E-Conference: Defining Calcium Entry Signals
TRPC channels and the second messengers that regulate them
4 June 2004
More than 20 years have elapsed since the suggestion was made that receptor activation could lead to Ca2+ entry into smooth muscle cells by mechanisms independent of membrane depolarization, and the concept of receptor-operated Ca2+ entry was developed. Receptor-stimulated cation channels are gated in response to agonist binding to a cell membrane receptor that is molecularly distinct from the channel protein itself.
Over the past couple of years a large family of mammalian homologues of the Drosophila transient receptor potential (TRP) visual transduction channel have been identified. These channels, in particular those of the canonical TRPC subfamily, are likely molecular correlates of receptor-operated cation channels as defined before. In order to add some spice to the discussion, I shall refer to TRPC proteins primarily as receptor-operated cation channels, because in my personal view none of them has been rigorously proven to be a store-operated Ca2+ channel in a direct sense. Thus, although TRPCs like any Ca2+-permeable ion channel may have an impact on store-operated Ca2+ influx, there appears to be insufficient hard evidence to classify them as genuinely store-operated. Therefore, in my opinion a clear distinction can be made between receptor-operated and store-operated Ca2+ entry with respect to TRPC proteins as potential molecular correlates.
Receptor-operated cation entry plays an eminent physiological role in vascular smooth muscle cells. I shall, therefore, use this cell type as a kind of physiological springboard for further arguments and views. In vascular smooth muscle cells, cation influx through non-selective cation channels is thought to be required for cell membrane depolarization in response to vasoconstrictors resulting in the activation of voltage-gated Ca2+ channels, Ca2+ influx, and constriction of blood vessels.
As TRPC6 is highly expressed in vascular smooth muscle cells, it represents a likely molecular candidate for the vasoconstrictor-activated Ca2+-permeable cation channel. As characterized in native vascular smooth muscle cells, the latter channels are activated via phospholipase C (PLC)-coupled receptors and by diacylglycerol (DAG) independent of protein kinase C. Upon heterologous expression in CHO-K1 cells, TRPC6 behaves as a receptor-activated non-selective cation channel insensitive to the depletion of internal stores being activated by DAGs independent of protein kinase C.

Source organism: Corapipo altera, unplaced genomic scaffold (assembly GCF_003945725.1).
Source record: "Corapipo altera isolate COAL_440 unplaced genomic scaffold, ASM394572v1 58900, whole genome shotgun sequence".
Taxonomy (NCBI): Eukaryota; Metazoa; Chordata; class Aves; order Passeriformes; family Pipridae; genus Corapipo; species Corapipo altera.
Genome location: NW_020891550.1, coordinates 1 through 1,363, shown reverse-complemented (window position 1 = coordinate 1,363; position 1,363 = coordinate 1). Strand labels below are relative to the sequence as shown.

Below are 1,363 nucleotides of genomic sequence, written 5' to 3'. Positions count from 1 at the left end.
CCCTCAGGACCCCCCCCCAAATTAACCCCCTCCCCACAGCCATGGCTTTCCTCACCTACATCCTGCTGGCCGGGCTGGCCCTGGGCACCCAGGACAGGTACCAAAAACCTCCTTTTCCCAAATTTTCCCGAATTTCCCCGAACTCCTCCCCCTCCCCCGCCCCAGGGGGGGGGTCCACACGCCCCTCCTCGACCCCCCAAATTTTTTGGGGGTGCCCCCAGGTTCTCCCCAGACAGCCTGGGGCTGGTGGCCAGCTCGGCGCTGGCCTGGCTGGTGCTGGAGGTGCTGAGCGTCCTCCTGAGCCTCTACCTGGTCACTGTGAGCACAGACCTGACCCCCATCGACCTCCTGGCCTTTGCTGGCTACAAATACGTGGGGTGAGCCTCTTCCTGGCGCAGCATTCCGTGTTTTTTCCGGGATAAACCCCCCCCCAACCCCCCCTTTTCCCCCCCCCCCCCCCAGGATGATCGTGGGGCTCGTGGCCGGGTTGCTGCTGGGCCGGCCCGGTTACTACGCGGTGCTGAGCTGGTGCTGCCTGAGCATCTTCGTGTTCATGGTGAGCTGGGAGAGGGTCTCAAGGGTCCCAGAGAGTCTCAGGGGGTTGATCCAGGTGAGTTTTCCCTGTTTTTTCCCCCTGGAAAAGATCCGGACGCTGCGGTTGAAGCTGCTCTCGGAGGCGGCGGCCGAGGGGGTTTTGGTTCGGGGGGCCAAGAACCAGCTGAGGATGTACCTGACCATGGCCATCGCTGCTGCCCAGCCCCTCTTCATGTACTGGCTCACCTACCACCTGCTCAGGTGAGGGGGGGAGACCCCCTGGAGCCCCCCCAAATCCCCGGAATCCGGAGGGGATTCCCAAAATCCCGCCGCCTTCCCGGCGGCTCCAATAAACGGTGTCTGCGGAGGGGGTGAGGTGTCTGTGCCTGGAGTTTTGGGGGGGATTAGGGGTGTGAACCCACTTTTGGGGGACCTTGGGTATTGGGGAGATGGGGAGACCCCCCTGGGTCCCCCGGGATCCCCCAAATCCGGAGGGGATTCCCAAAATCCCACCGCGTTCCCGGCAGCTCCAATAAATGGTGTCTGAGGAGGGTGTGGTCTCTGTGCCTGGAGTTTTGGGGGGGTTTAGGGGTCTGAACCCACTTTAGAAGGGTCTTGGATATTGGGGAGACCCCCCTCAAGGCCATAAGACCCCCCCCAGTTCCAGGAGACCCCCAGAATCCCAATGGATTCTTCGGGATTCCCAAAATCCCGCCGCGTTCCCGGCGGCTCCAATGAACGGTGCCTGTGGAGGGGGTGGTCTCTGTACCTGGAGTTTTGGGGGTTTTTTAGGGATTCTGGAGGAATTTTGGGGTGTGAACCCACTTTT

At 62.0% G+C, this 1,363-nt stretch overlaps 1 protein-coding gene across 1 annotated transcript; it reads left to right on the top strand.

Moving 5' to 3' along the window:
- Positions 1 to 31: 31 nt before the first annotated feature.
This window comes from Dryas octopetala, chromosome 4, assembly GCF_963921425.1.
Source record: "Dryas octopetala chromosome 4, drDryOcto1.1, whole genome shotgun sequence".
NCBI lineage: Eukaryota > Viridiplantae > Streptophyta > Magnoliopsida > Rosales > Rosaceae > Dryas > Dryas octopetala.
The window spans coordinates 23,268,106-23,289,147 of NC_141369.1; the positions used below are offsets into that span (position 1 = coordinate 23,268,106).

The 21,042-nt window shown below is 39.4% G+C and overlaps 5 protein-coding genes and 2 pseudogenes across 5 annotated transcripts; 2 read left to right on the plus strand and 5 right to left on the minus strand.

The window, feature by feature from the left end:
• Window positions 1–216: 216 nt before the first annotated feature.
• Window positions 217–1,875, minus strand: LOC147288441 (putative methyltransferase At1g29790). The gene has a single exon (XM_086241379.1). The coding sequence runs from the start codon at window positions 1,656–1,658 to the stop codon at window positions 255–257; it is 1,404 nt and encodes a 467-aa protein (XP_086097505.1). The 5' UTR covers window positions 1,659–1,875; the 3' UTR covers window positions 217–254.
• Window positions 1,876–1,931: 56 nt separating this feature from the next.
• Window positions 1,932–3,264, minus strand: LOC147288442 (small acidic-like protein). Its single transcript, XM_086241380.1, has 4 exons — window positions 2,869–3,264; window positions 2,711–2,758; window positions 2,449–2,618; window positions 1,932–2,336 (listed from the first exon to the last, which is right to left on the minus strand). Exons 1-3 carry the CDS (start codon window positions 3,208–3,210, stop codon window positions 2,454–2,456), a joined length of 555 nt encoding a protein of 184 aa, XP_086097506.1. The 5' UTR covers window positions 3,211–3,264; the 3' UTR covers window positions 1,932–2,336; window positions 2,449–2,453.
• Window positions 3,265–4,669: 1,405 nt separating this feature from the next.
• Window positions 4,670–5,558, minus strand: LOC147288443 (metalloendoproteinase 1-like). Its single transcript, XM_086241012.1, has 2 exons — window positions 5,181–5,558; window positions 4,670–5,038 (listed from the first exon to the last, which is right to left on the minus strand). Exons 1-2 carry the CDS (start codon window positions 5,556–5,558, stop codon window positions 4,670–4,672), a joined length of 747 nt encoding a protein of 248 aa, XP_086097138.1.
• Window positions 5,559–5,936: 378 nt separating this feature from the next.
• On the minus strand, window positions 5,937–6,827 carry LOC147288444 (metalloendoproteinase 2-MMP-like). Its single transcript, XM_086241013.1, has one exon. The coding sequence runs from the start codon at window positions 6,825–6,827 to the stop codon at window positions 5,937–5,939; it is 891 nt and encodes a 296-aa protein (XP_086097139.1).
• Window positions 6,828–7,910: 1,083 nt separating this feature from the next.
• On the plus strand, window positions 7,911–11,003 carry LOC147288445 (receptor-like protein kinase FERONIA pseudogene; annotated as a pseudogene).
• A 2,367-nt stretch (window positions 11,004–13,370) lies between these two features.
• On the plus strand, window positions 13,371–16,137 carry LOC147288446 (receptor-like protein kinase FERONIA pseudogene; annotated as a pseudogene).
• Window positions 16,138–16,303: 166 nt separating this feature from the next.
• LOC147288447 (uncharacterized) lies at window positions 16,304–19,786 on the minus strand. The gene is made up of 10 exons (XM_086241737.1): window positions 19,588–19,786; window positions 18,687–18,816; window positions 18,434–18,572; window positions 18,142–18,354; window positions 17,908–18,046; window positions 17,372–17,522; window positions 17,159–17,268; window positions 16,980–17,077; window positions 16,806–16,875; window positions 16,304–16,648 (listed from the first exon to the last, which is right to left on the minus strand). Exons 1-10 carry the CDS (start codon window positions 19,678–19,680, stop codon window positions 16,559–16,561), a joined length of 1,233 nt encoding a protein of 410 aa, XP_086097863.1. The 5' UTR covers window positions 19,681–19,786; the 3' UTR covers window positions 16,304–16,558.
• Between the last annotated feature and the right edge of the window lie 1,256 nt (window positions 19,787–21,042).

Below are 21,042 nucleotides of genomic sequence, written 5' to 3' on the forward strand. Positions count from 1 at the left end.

To summarize, TRPC3, TRPC6, and TRPC7 form a structural and functional subfamily of DAG-sensitive cation channels coupling receptor/PLC signalling pathways to cation entry. Although these TRPC proteins are generally classified as the DAG-responsive subfamily, it is still a highly contentious issue as to whether DAG can be regarded as the physiological activator of native channel complexes, while there is no doubt that all members of the TRPC3/6/7 subfamily can principally be activated by DAG. As deduced from pharmacological inhibition of DAG lipase and DAG kinase, endogenously generated DAG is sufficient for channel activation. Most notably, receptor agonists and DAGs do not display additive effects on TRPC3 and TRPC6 current amplitudes, suggesting that the same TRPC channels are activated by DAG and by PLC-linked receptors and that DAG may be the decisive second messenger generated by PLC.
However, so far a direct interaction of DAG with TRPC3/6/7 proteins has not been demonstrated. Postulating such a direct contact between the lipid messenger and the channel protein as demonstrated for the interaction of capsaicin with TRPV1, possible interaction sites in the channel protein might be located within the first intracellular loop and neighbouring portions of transmembrane helices 2 and 3. In the absence of a mapped DAG-contact site in the channel protein, TRPC3/6/7 activation by C1 domain-containing proteins, such as chimaerins, MUNC13s, RasGRPs, and even DAG kinases, cannot be excluded and deserves experimental clarification.
Also, the role of PKC is more complex than initially assumed. Pharmacological inhibition of PKC, as well as enzyme down-regulation by long-term phorbol ester treatment, showed that PKC activity is not required for DAG-dependent TRPC3/6/7 activation. However, short-term PKC activation prior to DAG addition completely blocks channel gating, and PKC inhibition results in decreased TRPC deactivation. Thus, while not necessary for channel activation, PKC is intrinsically involved in TRPC channel regulation.
As yet, we cannot satisfactorily answer the question as to whether DAG alone is sufficient for TRPC3/6/7 activation. Phorbol ester and DAG treatment of many cells is frequently accompanied by the engagement of tyrosine kinase-dependent signaling pathways. In fact, the Src-family tyrosine kinase Fyn physically associates with TRPC6 and phosphorylates the protein thereby substantially enhancing channel activity. However, it has not been reported whether ablation of Fyn-dependent TRPC6 tyrosine phosphorylation negatively impacts on DAG-induced channel activation.